“Corporation” does however grant an equally broad range of possible solutions from revolution in Bolivia over the privitization of water to the radicalization of Ray Anderson, CEO of the largest commercial carpet manufacturer, Interface, who has initiated a sustainable environmental program for his company. Anderson provides one of the most compelling arguments throughout the film – significantly moved by Paul Hawken’s “Ecology of Commerce”, he recognizes that he has been a “plunderer” of the earth’s resources and actively has changed the course of his business to address these environmentally degrading practices. Unlike the faux green washing that has been in vogue for many modern corporations (see: http://www.thegreenlife.org/report.html for examples), Anderson is sincere about sustainability and the documentary provides moving footage of him addressing his “fellow plunderers” who sit choked up and misty eyed in the audience. Such examples, while stunning, are unfortunately misleading –ignorance is not the primary reason corporations violate human rights and the environment, profit is, and for the most part, hoping that the business elite will suddenly see the err of their ways is a ridiculous notion. Will Interface continue these practices after Anderson has retired? If history is an indicator it’s unlikely; but such is the nature of reform.
Achbar and Abbott have a refined skill for visual images – for example, juxtaposing the chaos of anti-globalization activists pit against storm trooper- esque police in a haze of tear gas and rubber bullets with the internal meeting of the world’s financial institutions being carried in lofty board rooms far above is as powerful a representation of the forces at play than any captured on film.
Furthermore, when the film tackles Fox News’ malicious cover–up of the investigation into potentially harmful rGBH, synthetic milk producing hormone, fast tracked through FDA testing, unneeded on an already saturated milk market and potentially dangerous to consumers, the information is not new, but still incredibly engaging in the visual medium. Akre, one of the journalists fired for breaking the story in order to preserve precious Monsanto advertising dollars for Fox, shared her story as a contributing author to "Into the Buzzsaw", an incredible collection of essays that issues final say on media bias well beyond the Ann Coulter/ Al Franken banter. Having read of the attempted bribery, cover-up, termination and subsequent legal battles between Fox v. Jane Akre and colleague Steve Wilson – it was impressive to see how much a visual portrayal of the case added to the story.All of these images, a cross section of 150 years of corporate domination, could easily be drawn to cynical conclusions, but the film offers optimistic inspiration. Michael Moore concludes the film with the adage that a rich man would sell you the rope to hang him with –this film is to be that rope, motivating audiences not to merely enjoy its viewing, but to leave the theater and take action.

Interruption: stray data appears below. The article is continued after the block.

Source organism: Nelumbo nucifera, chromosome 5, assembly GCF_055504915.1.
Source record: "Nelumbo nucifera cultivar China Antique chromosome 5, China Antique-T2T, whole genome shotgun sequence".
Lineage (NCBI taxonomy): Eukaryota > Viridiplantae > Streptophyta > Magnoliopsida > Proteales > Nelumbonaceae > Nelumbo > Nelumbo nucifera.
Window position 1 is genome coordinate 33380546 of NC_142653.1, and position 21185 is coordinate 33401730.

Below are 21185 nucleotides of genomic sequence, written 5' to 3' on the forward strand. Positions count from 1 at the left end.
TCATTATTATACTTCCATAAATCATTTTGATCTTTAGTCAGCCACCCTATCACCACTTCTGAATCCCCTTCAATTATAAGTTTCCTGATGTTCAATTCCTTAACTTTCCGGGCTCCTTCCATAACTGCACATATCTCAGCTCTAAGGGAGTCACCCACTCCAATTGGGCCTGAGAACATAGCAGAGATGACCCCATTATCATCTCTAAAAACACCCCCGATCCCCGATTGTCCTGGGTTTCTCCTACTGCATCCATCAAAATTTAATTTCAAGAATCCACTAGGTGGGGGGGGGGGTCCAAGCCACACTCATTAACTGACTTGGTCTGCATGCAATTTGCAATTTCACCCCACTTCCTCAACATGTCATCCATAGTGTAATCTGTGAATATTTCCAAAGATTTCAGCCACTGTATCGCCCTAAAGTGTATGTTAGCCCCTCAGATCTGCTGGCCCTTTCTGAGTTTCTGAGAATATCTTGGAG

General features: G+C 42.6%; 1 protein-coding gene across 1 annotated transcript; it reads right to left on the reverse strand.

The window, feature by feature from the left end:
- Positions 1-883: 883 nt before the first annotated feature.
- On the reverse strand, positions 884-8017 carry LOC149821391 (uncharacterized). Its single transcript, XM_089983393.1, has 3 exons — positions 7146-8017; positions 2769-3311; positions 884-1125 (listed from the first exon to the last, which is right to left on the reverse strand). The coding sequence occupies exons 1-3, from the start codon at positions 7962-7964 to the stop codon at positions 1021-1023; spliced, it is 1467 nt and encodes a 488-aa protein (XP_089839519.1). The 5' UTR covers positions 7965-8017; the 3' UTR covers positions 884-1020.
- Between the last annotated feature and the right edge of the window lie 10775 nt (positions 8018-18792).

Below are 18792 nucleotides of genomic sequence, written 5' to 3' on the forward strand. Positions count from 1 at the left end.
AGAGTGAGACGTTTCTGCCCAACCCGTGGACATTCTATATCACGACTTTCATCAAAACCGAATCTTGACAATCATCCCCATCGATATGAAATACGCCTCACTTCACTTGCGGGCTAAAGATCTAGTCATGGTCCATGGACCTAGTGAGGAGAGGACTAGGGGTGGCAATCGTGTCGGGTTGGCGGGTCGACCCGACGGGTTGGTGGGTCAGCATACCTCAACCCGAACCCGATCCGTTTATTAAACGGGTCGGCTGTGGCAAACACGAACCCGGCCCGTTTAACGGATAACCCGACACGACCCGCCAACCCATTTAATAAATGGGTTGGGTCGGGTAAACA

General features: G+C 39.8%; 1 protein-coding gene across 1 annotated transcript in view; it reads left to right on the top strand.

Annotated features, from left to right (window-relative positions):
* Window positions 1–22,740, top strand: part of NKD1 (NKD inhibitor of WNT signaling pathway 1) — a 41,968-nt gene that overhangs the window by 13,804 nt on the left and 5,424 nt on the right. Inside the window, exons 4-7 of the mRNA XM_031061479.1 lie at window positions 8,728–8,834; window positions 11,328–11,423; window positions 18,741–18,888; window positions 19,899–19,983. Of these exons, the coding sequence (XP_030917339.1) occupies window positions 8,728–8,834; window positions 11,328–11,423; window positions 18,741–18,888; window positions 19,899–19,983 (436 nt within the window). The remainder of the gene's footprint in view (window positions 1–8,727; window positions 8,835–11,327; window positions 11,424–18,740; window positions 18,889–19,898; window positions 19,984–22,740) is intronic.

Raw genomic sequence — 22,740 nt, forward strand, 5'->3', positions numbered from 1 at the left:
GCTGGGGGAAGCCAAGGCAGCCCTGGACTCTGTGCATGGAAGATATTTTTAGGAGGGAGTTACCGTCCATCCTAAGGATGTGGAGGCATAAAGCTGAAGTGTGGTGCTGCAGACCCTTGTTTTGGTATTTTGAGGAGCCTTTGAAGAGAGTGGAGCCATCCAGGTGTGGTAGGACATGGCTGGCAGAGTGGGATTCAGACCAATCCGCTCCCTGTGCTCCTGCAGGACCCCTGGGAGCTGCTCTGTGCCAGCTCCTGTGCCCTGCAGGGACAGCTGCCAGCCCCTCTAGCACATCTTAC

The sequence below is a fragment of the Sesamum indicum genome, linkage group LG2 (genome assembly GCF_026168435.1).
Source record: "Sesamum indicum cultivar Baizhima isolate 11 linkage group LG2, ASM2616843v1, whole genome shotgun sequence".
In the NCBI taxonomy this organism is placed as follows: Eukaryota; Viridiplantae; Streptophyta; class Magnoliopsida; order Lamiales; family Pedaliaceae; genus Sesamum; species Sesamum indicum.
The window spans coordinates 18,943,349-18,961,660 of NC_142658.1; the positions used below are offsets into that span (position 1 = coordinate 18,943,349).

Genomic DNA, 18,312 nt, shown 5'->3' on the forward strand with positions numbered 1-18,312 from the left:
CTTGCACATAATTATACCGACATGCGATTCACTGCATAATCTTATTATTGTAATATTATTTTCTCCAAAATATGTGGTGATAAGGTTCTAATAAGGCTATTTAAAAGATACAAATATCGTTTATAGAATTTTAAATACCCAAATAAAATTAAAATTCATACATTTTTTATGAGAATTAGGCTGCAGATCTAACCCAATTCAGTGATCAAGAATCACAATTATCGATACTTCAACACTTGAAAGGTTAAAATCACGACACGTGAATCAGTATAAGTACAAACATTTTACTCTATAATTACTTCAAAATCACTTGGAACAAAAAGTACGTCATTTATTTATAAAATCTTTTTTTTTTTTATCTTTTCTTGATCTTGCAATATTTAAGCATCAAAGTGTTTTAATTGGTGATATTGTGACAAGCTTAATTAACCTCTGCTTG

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originally posted: 08/19/04 18:40:47
|OFFICIAL SELECTION: 2004 Sundance Film Festival. For more in the 2004 Sundance Film Festival series, click here.
OFFICIAL SELECTION: 2003 Vancouver Film Festival. For more in the 2003 Vancouver Film Festival series, click here.
OFFICIAL SELECTION: 2004 Philadelphia Film Festival. For more in the 2004 Philadelphia Film Festival series, click here.
OFFICIAL SELECTION: 2004 Sydney Film Festival. For more in the 2004 Sydney Film Festival series, click here.
OFFICIAL SELECTION: 2004 Seattle Film Festival. For more in the 2004 Seattle Film Festival series, click here.
OFFICIAL SELECTION: 2004 San Francisco Film Festival. For more in the 2004 San Francisco Film Festival series, click here.
OFFICIAL SELECTION: 2004 Brisbane Film Festival. For more in the 2004 Brisbane Film Festival series, click here.
This film is listed in our political documentary series. For more in the Political Documentary series, click here.
OFFICIAL SELECTION: 2004 Minneapolis/St.Paul Film Festival. For more in the 2004 Minneapolis/St.Paul Film Festival series, click here.